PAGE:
The first meeting between the visiting Nashville Predators and Tampa Bay Lightning on Saturday wasn’t just another game in the Central Division.
Monday’s rematch in Tampa likely won’t be either.
On a night that featured some great firsts, early-season chippy play and a lead that almost got away, the Lightning snapped their scoreless drought and a four-game home losing streak to Nashville with a 4-3 victory.
For starters, Tampa Bay’s Callan Foote (in his fourth game) and Nashville’s Mathieu Olivier (14th) recorded the first goals of their NHL careers.
On Saturday morning in a pregame interview, Lightning center Yanni Gourde suggested some aggression could be on display at Amalie Arena.
“They’re a strong and big team usually,” Gourde said, “so we’ve got to expect a big and physical game against these guys.”
He was right.
The testy contest featured a pair of fights — Tampa Bay’s Pat Maroon versus Mark Borowiecki and Lightning teammate Gourde against Dante Fabbro. The game ended at center ice with the clubs still feisty and pestering each other as the visitors ran out of time with the net empty.
“It’s good to see guys get engaged and physical and sticking up for their teammates,” Maroon said on Sunday while sporting a fresh battle scar on his nose.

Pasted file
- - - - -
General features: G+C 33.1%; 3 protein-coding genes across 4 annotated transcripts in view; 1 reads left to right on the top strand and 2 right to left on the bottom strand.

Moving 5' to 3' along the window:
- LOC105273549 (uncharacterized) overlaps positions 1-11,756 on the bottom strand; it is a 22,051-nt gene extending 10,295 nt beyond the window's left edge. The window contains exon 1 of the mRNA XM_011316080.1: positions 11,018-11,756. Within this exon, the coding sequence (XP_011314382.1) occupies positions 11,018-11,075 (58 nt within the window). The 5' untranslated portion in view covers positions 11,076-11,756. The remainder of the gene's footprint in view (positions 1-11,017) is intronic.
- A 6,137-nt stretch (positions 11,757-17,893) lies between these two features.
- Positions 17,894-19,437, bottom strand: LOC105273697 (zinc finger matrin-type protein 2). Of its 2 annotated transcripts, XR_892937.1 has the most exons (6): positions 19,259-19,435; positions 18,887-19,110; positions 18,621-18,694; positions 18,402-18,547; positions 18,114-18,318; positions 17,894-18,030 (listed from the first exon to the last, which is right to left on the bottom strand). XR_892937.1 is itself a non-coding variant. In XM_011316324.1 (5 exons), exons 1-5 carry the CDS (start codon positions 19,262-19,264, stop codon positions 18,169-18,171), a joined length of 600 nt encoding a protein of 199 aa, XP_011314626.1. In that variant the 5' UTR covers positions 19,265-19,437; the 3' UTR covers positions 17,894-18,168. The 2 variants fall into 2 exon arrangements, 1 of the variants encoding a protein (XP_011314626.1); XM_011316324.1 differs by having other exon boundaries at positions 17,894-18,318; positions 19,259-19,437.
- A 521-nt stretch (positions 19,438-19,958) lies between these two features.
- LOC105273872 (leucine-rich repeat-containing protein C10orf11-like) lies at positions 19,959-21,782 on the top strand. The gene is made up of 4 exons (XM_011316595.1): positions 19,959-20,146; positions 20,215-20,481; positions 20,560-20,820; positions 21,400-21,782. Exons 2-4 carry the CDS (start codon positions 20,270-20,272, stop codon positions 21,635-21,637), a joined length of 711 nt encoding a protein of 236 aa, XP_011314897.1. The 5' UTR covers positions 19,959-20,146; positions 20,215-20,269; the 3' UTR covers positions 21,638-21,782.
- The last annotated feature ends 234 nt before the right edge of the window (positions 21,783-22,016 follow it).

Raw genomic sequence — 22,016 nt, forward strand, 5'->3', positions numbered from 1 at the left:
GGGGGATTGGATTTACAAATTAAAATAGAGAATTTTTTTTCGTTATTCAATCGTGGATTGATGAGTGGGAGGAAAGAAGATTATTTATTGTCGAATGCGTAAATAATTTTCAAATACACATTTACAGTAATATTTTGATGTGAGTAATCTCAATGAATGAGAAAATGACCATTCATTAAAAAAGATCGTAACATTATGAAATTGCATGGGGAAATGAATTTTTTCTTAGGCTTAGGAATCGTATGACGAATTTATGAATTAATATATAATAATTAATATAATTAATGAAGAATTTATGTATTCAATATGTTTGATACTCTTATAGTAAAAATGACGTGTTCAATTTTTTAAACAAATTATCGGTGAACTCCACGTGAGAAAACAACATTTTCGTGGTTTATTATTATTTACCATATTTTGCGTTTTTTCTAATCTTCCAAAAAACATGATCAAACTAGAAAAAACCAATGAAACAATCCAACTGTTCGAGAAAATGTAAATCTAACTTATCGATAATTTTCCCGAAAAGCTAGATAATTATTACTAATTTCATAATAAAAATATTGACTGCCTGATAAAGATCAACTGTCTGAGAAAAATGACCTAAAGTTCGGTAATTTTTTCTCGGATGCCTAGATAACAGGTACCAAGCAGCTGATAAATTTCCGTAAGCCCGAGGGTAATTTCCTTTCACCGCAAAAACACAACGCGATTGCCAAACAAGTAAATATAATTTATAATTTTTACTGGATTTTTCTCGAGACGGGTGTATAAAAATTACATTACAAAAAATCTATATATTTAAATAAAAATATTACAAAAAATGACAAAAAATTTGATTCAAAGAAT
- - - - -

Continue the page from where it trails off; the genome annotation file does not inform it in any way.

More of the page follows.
“When they pushed, we pushed a lot harder back.”
Tyler Johnson’s power-play conversion in the second period ended a stretch of 124:59 without a goal by the club. It also ignited a four-goal period for Tampa Bay, which snapped a two-game losing streak.
Anthony Cirelli was eventually credited with an assist on Johnson’s marker, giving him two on the night and bringing his career point total to 100.
The period’s final goal — a rocket from the left circle by captain Steven Stamkos — proved to be the game-winning tally. It was the 62nd winner of the captain’s career, two shy of Hall of Famer Martin St. Louis’ franchise record, and his 300th career power-play point.
Trailing 4-1 in the third period, Nashville fought hard against the Stanley Cup champions. Olivier and Viktor Arvidsson scored in the third period before the clock ran out on a strong comeback bid.
The Predators have been beleaguered by one giant nemesis that they can’t seem to overcome: a dreadful showing on the penalty kill.
While down a player, the Predators have successfully denied opposing man advantages just 21 of 33 times (63.6 percent) — which sits last in the NHL through Saturday’s games.
Nashville coach John Hynes said the club’s response in the third period was the right direction after the disastrous second 20 minutes.
“We stayed out of the penalty box,” Hynes said. “We got into penalty trouble in the second period and that carried the momentum to Tampa. We didn’t do a good job responding to that momentum.
“In the third period, we dug in and played a lot faster and executed with the puck better. We were a harder team. The second period cost us the game.”
–Field Level Media